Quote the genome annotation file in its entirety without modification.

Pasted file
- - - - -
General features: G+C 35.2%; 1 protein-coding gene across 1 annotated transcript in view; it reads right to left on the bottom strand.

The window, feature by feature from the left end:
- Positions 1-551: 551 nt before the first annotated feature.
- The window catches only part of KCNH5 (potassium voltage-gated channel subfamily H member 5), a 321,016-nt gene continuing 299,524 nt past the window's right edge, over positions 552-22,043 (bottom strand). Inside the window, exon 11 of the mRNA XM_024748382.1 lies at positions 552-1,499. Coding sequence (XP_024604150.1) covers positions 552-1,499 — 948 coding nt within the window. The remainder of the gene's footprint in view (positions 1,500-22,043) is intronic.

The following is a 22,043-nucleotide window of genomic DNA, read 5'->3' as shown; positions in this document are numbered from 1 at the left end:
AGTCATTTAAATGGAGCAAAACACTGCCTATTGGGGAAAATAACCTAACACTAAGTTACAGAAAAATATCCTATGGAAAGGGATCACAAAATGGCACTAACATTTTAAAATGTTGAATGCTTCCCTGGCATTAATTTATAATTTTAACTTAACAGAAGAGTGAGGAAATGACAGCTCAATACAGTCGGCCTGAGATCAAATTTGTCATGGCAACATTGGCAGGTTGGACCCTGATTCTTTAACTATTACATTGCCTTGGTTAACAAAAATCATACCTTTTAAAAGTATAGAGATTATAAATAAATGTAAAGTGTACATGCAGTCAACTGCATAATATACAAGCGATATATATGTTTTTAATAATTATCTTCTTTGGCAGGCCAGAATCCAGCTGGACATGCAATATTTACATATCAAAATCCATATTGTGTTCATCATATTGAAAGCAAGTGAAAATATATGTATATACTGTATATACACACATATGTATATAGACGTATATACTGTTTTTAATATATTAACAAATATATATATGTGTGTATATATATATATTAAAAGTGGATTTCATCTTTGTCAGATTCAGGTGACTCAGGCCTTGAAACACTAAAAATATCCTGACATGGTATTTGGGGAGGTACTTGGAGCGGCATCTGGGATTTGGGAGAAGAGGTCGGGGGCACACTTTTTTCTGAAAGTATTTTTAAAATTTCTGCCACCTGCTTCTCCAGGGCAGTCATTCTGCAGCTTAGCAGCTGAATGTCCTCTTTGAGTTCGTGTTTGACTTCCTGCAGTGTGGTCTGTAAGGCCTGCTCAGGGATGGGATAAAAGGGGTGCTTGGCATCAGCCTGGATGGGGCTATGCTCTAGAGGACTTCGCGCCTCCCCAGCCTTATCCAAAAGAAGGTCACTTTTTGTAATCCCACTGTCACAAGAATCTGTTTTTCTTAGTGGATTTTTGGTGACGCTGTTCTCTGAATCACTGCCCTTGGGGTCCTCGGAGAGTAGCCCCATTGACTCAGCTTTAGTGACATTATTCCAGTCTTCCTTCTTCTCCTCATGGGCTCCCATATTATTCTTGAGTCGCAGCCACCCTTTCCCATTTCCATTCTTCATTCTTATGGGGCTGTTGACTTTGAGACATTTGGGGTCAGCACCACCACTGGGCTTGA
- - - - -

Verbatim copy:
General features: G+C 35.2%; 1 protein-coding gene across 1 annotated transcript in view; it reads right to left on the bottom strand.

The window, feature by feature from the left end:
- Positions 1-551: 551 nt before the first annotated feature.
- The window catches only part of KCNH5 (potassium voltage-gated channel subfamily H member 5), a 321,016-nt gene continuing 299,524 nt past the window's right edge, over positions 552-22,043 (bottom strand). Inside the window, exon 11 of the mRNA XM_024748382.1 lies at positions 552-1,499. Coding sequence (XP_024604150.1) covers positions 552-1,499 — 948 coding nt within the window. The remainder of the gene's footprint in view (positions 1,500-22,043) is intronic.

The following is a 22,043-nucleotide window of genomic DNA, read 5'->3' as shown; positions in this document are numbered from 1 at the left end:
AGTCATTTAAATGGAGCAAAACACTGCCTATTGGGGAAAATAACCTAACACTAAGTTACAGAAAAATATCCTATGGAAAGGGATCACAAAATGGCACTAACATTTTAAAATGTTGAATGCTTCCCTGGCATTAATTTATAATTTTAACTTAACAGAAGAGTGAGGAAATGACAGCTCAATACAGTCGGCCTGAGATCAAATTTGTCATGGCAACATTGGCAGGTTGGACCCTGATTCTTTAACTATTACATTGCCTTGGTTAACAAAAATCATACCTTTTAAAAGTATAGAGATTATAAATAAATGTAAAGTGTACATGCAGTCAACTGCATAATATACAAGCGATATATATGTTTTTAATAATTATCTTCTTTGGCAGGCCAGAATCCAGCTGGACATGCAATATTTACATATCAAAATCCATATTGTGTTCATCATATTGAAAGCAAGTGAAAATATATGTATATACTGTATATACACACATATGTATATAGACGTATATACTGTTTTTAATATATTAACAAATATATATATGTGTGTATATATATATATTAAAAGTGGATTTCATCTTTGTCAGATTCAGGTGACTCAGGCCTTGAAACACTAAAAATATCCTGACATGGTATTTGGGGAGGTACTTGGAGCGGCATCTGGGATTTGGGAGAAGAGGTCGGGGGCACACTTTTTTCTGAAAGTATTTTTAAAATTTCTGCCACCTGCTTCTCCAGGGCAGTCATTCTGCAGCTTAGCAGCTGAATGTCCTCTTTGAGTTCGTGTTTGACTTCCTGCAGTGTGGTCTGTAAGGCCTGCTCAGGGATGGGATAAAAGGGGTGCTTGGCATCAGCCTGGATGGGGCTATGCTCTAGAGGACTTCGCGCCTCCCCAGCCTTATCCAAAAGAAGGTCACTTTTTGTAATCCCACTGTCACAAGAATCTGTTTTTCTTAGTGGATTTTTGGTGACGCTGTTCTCTGAATCACTGCCCTTGGGGTCCTCGGAGAGTAGCCCCATTGACTCAGCTTTAGTGACATTATTCCAGTCTTCCTTCTTCTCCTCATGGGCTCCCATATTATTCTTGAGTCGCAGCCACCCTTTCCCATTTCCATTCTTCATTCTTATGGGGCTGTTGACTTTGAGACATTTGGGGTCAGCACCACCACTGGGCTTGA